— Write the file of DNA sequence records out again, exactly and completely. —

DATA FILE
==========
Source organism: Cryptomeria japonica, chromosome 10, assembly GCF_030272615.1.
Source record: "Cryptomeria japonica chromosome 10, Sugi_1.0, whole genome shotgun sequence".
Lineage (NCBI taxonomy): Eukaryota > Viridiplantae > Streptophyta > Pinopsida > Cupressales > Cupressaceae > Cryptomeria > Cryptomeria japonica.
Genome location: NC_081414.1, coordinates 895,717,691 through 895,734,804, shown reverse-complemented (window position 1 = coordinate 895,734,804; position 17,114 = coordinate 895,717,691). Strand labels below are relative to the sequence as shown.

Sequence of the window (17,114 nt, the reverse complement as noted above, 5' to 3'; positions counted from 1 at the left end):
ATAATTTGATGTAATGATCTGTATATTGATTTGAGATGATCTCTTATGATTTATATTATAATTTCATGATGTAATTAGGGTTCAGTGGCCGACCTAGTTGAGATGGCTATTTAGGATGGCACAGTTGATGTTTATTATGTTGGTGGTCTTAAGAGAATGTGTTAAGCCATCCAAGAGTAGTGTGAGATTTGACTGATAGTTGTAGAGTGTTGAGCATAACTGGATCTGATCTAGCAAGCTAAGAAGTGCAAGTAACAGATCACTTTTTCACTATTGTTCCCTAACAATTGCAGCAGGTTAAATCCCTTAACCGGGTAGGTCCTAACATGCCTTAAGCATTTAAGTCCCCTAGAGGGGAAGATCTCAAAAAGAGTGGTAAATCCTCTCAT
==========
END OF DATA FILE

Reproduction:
Source organism: Cryptomeria japonica, chromosome 10, assembly GCF_030272615.1.
Source record: "Cryptomeria japonica chromosome 10, Sugi_1.0, whole genome shotgun sequence".
Lineage (NCBI taxonomy): Eukaryota > Viridiplantae > Streptophyta > Pinopsida > Cupressales > Cupressaceae > Cryptomeria > Cryptomeria japonica.
Genome location: NC_081414.1, coordinates 895,717,691 through 895,734,804, shown reverse-complemented (window position 1 = coordinate 895,734,804; position 17,114 = coordinate 895,717,691). Strand labels below are relative to the sequence as shown.

Sequence of the window (17,114 nt, the reverse complement as noted above, 5' to 3'; positions counted from 1 at the left end):
ATAATTTGATGTAATGATCTGTATATTGATTTGAGATGATCTCTTATGATTTATATTATAATTTCATGATGTAATTAGGGTTCAGTGGCCGACCTAGTTGAGATGGCTATTTAGGATGGCACAGTTGATGTTTATTATGTTGGTGGTCTTAAGAGAATGTGTTAAGCCATCCAAGAGTAGTGTGAGATTTGACTGATAGTTGTAGAGTGTTGAGCATAACTGGATCTGATCTAGCAAGCTAAGAAGTGCAAGTAACAGATCACTTTTTCACTATTGTTCCCTAACAATTGCAGCAGGTTAAATCCCTTAACCGGGTAGGTCCTAACATGCCTTAAGCATTTAAGTCCCCTAGAGGGGAAGATCTCAAAAAGAGTGGTAAATCCTCTCAT